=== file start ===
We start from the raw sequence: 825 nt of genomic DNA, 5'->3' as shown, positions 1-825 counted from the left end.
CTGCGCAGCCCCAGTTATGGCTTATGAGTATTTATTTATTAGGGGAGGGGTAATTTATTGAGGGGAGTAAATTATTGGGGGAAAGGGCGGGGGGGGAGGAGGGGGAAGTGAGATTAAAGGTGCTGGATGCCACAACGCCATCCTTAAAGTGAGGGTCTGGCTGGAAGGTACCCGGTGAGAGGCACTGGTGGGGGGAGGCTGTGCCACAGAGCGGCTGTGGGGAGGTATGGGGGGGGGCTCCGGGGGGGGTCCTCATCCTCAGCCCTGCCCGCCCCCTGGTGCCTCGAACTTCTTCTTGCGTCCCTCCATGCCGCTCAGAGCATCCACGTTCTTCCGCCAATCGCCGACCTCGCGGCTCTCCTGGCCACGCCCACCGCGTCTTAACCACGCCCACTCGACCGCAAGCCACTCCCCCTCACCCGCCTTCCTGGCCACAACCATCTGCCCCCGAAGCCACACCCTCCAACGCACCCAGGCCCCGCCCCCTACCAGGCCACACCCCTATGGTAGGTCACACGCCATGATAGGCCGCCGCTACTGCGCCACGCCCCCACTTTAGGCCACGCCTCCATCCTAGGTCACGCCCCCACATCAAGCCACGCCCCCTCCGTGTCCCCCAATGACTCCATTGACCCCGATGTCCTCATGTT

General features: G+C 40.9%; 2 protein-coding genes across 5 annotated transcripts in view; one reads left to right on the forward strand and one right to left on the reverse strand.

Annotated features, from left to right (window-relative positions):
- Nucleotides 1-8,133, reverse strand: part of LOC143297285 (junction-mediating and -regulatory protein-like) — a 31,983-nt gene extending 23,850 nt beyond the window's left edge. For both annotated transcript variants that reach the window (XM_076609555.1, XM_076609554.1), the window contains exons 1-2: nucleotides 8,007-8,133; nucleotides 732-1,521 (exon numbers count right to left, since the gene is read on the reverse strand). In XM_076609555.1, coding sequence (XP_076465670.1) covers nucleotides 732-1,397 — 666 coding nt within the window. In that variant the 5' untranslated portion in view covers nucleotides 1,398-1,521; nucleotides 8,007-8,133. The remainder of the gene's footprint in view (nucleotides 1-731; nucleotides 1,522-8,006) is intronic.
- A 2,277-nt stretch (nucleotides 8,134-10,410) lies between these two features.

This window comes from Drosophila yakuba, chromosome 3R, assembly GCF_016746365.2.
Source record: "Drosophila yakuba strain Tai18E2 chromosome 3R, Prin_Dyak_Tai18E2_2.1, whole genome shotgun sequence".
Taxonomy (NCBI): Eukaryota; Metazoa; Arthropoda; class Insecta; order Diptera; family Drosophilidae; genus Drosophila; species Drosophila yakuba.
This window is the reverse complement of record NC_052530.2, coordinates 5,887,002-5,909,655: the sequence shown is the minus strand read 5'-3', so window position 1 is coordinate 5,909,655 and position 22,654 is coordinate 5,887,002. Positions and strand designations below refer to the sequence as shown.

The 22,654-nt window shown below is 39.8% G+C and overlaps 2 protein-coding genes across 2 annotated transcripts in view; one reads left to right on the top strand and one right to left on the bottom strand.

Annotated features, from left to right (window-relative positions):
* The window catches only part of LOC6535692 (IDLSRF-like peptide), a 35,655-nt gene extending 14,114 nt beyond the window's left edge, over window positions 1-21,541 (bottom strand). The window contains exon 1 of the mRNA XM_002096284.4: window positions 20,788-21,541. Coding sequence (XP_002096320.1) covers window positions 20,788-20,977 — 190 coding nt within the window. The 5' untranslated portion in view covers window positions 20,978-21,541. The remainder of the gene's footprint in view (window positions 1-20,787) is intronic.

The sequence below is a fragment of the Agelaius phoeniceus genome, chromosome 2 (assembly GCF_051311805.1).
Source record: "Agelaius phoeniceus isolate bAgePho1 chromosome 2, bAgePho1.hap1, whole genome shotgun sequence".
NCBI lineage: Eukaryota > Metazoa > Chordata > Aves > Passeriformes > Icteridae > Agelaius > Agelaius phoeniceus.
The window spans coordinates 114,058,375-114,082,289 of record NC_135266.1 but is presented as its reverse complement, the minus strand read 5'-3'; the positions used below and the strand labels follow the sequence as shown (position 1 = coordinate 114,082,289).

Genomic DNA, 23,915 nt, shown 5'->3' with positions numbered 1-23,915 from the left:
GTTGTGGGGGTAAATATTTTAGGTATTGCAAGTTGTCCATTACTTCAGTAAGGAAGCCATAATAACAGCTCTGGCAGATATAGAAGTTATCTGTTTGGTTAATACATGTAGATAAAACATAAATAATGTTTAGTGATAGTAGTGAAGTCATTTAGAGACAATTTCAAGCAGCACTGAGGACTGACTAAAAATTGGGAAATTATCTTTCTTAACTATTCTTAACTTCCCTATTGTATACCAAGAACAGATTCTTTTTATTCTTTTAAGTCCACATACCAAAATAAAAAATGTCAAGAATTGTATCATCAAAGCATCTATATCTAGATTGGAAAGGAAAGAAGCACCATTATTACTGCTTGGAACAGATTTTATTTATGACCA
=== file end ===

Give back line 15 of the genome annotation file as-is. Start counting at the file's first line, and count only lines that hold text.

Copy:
Source record: "Agelaius phoeniceus isolate bAgePho1 chromosome 2, bAgePho1.hap1, whole genome shotgun sequence".